“Pull request successfully merged. Starting build” wrote GitHub’s incoming CEO Nat Friedman. “Monday is my first day as CEO”.
He was announcing completion of the $7.5 billion acquisition by Microsoft of the world’s largest developer community.
Close of the deal comes just a week after the European Commission waved through the acquisition, saying it had no competition concerns.
And contrary to some high-profile social media concerns when the deal was initially announced, there has not been a developer exodus from the code repository: indeed since the deal was announced, a further three million have joined.
Under a new structure at Github, Nat Friedman, an open source veteran and founder of Xamarin, will continue to report to Microsoft Cloud + AI Group Executive VP Scott Guthrie. Former GitHub CEO Chris Wanstrath will be a technical fellow at Microsoft, also reporting to Guthrie. Friedman said he will prioritise three things:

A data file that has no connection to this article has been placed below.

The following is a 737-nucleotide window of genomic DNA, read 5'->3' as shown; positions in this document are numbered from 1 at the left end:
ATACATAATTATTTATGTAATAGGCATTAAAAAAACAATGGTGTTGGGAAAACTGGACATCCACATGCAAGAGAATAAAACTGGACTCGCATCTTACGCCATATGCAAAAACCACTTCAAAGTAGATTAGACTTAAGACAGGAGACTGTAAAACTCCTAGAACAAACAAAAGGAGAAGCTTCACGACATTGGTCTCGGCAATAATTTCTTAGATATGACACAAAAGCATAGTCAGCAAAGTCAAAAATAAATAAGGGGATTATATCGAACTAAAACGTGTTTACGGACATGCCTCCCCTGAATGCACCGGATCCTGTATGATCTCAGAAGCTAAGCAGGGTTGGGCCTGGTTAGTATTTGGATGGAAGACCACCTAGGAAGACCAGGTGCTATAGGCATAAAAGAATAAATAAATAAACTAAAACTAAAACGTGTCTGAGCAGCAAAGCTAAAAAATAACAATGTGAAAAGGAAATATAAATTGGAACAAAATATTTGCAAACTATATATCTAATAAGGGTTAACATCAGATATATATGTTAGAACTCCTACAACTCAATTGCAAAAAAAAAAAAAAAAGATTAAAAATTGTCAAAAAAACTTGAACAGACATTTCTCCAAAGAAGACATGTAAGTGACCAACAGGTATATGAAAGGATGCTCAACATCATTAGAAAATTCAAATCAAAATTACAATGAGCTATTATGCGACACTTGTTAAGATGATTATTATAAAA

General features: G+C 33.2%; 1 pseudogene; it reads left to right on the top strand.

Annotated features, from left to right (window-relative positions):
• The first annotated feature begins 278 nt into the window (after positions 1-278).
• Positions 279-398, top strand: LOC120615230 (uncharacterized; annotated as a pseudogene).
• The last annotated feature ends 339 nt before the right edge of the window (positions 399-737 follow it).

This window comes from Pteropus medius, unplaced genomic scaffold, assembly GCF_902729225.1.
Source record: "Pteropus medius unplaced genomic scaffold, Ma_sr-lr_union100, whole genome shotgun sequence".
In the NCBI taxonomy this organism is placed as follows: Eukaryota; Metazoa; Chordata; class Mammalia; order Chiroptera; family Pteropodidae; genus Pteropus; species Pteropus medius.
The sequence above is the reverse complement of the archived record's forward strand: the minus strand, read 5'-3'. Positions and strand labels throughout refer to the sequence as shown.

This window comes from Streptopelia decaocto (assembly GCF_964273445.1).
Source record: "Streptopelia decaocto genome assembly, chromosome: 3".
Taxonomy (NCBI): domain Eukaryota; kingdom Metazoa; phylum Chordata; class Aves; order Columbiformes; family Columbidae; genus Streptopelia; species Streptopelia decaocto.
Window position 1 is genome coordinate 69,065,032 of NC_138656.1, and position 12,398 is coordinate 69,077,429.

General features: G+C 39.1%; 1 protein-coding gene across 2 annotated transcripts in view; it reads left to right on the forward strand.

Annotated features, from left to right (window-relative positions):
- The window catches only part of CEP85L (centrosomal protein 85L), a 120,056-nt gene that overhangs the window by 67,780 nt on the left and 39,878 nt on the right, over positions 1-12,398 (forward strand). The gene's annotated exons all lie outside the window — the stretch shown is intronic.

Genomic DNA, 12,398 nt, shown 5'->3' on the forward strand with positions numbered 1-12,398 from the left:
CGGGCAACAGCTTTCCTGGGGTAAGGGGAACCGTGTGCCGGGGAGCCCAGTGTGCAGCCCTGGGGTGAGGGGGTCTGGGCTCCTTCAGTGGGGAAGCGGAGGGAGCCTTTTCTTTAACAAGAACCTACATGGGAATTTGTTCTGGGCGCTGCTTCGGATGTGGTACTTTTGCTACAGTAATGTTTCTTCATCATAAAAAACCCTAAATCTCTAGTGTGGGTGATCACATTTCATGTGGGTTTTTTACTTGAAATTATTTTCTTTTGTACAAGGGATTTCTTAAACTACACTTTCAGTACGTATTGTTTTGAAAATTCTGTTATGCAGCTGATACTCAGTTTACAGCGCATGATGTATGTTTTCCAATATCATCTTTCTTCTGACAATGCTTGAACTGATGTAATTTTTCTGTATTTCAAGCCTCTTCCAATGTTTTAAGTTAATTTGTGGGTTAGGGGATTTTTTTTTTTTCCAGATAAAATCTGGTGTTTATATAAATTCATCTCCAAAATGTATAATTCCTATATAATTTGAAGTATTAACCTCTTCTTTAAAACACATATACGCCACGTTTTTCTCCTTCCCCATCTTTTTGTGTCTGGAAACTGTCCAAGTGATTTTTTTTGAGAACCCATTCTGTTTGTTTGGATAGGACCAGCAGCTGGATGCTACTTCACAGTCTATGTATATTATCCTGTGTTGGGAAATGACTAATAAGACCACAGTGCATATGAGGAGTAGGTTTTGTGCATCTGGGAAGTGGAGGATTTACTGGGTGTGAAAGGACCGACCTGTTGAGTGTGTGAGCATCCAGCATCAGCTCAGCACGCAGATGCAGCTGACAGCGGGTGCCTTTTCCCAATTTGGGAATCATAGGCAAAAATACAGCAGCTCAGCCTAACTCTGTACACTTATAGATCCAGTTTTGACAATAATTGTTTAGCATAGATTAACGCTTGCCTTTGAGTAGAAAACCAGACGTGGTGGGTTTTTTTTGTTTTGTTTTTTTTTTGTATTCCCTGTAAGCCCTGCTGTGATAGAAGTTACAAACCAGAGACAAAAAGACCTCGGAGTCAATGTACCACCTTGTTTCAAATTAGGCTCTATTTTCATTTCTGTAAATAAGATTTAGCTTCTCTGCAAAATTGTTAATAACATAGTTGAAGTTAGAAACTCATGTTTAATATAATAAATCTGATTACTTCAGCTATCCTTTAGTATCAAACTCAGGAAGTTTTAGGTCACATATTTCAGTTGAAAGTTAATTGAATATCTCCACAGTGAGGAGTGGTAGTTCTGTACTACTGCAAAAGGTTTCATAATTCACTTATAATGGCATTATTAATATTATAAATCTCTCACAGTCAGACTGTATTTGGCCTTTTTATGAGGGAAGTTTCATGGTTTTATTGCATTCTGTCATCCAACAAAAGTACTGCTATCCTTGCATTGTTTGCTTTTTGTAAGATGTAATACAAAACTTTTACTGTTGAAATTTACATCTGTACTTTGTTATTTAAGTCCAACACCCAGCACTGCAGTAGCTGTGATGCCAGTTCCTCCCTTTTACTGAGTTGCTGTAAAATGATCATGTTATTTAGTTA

- Ensuring GitHub is the best place to run productive communities and teams
- Making GitHub accessible to more developers around the world
- Reliability, security, and performance
In addition, he says GitHub will “double down” on its project “Paper Cuts”, which aims to fix small to medium-sized workflow problems, iterate on UI/UX, and find other ways to make quick improvements across the repository.
During a call with analysts this week as Microsoft reported its Q1 2019 earnings, CEO Satya Nadella said that GitHub revenue will be reported in Microsoft’s intelligent cloud segment, which also includes Microsoft’s fast-growing Azure cloud platform.
GitHub is “one of the big SaaS opportunities going forward. And so therefore that’s why we want to ensure that everything we do, and the No. 1 priority for Nat and team at GitHub, will be all about maintaining that GitHub community—the ethos around developers at the core,” Nadella said.
He added: “But we are very grounded in the fact that it has to be earned and [is] not something that we will inherit because of being owners of GitHub,” Nadella said.